Brief: Immigration & Detention

March 1, 2019

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A Catholic perspective:

The Texas Catholic Conference of Bishops supports laws which provide care for unaccompanied children (UAC) and alternatives to family detention.

The Gospel confirms God’s blessing upon families.[1] In imitation of Christ, Texas Catholics have long aided immigrants who are forced by violence or poverty to leave their homes, tending to both their material and spiritual needs.[2] We see and accompany many children and families who are fleeing violence and seeking safety; they need mercy and compassion, not derision or detention. Their emotional and spiritual wounds remain open without proper counseling and care.[3]

For these reasons, the U.S. bishops have consistently opposed family detention, noting that detainees are most frequently young mothers with children who should not be incarcerated as criminals.[4] Moreover, UAC should receive special care and protections to prevent their exploitation through human trafficking.

[1] Jn. 2:1-11; Lk. 15:11-32; Mk. 5:21–43, Mt. 8:14–17.

[2] USCCB, Strangers No Longer: Together on the Journey of Hope. § 41; Bishop Mark Seitz, Sorrow and Mourning Flee Away, 4, 12; CMS, Catholic Charities of the Rio Grande Valley. Catholic non-profits also provide immigration legal services in every major Texas city, from Houston to El Paso and Amarillo to Brownsville. Cf. Pope Pius XII, Exul Familia. 15, 20.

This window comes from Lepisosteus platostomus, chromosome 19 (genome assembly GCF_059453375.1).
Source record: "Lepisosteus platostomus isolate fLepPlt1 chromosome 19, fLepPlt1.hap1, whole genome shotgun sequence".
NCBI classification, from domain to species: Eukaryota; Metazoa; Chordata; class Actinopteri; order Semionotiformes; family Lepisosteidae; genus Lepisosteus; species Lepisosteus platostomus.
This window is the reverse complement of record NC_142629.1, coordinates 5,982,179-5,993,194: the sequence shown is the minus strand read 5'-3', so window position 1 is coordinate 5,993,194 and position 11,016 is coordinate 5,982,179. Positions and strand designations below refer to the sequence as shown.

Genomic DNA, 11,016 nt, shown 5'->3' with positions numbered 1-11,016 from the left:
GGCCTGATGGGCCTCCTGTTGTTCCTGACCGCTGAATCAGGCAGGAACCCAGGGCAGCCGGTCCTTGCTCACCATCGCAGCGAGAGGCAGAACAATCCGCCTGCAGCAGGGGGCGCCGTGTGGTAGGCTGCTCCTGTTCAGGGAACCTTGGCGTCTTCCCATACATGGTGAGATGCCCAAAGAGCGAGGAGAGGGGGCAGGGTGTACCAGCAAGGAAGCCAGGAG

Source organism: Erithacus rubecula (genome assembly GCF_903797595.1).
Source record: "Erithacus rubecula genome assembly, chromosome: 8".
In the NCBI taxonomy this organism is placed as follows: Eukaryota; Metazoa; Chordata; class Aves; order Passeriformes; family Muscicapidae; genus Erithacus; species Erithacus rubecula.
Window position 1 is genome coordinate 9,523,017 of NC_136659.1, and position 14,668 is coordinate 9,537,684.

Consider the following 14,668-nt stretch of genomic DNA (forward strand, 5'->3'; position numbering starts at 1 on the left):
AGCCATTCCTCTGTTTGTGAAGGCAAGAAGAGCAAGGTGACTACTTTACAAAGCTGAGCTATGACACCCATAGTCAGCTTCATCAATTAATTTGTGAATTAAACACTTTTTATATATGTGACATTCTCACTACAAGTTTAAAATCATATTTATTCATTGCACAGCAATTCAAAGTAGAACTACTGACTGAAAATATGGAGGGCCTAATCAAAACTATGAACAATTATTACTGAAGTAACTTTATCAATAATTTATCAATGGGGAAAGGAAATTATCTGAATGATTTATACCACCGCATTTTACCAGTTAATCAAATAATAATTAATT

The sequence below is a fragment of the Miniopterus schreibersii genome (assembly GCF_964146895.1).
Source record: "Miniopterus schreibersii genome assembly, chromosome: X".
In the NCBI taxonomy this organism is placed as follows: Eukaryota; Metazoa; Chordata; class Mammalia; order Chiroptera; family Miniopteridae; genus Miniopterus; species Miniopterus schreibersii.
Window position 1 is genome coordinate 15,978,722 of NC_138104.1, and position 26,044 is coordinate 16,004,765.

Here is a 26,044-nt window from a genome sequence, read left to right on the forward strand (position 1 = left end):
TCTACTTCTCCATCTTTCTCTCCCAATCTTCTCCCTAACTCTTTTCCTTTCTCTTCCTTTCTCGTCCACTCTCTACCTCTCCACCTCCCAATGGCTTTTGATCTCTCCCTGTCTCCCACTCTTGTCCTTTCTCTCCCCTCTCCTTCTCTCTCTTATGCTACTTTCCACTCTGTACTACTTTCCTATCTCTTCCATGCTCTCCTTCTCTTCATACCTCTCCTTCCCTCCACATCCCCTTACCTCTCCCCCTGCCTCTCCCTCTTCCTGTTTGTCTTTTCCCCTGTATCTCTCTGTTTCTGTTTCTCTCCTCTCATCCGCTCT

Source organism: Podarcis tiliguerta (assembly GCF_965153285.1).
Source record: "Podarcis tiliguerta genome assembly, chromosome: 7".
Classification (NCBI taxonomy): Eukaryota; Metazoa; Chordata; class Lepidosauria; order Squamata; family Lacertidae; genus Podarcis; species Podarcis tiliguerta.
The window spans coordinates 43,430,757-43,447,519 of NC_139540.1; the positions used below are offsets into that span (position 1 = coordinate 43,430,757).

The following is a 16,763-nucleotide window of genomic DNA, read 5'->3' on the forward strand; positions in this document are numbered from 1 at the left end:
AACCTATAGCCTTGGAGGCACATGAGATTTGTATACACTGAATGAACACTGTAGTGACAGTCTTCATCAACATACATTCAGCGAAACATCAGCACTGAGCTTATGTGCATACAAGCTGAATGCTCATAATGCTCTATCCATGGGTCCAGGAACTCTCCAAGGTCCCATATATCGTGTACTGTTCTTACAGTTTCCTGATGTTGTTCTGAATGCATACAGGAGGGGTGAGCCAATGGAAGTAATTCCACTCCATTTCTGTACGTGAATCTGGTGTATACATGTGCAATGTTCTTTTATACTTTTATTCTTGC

[3] Archbishop Gustavo Garcia-Siller, Official statement concerning immigration detention center in Dilley, TX. December 18, 2014.

[4] USCCB, Chairman decries opening of family detention center in Dilley, Texas. (December 16, 2014).


Law and policy:

UAC and families who present claims of asylum at the U.S. border are subject to conflicting federal court rulings and laws.

Court ruling: Under the 1999 Flores Settlement Agreement (FSA) between immigrant minors and the federal government, federal agencies are required to release all detained minors promptly unless detention is necessary to secure a minor’s appearance in court or to ensure safety.[5]

Law & agency policy: Federal law generally prohibits the detention of UAC and requires detention of accompanied minors in expedited removal.[6] Referring to this text, federal agencies maintain that the FSA should only apply to UAC and not accompanied minors.[7] Such a position would effectively prolong family detention.

To resolve this difference, the Department of Homeland Security (DHS) proposed new rules in September 2018.[8] If they are implemented, the FSA will terminate, thereby ending the difference between federal court rulings and law.[9] The proposed rules have negative effects for both family detention and UAC.

Family detention: Whereas the FSA requires family residential centers (FRCs) to be state-licensed, DHS’s proposed rules seek to establish third-party licensing.[10] DHS was seeking such licensing because no state licensing exists in Texas for an FRC to detain families; indeed, the Texas Family Code prohibits the secure detention of nonoffenders, including those held solely for deportation.[11] Nonetheless, Texas has sought to provide detention facilities a waiver, effectively allowing them to operate under the FSA’s licensing requirements.[12]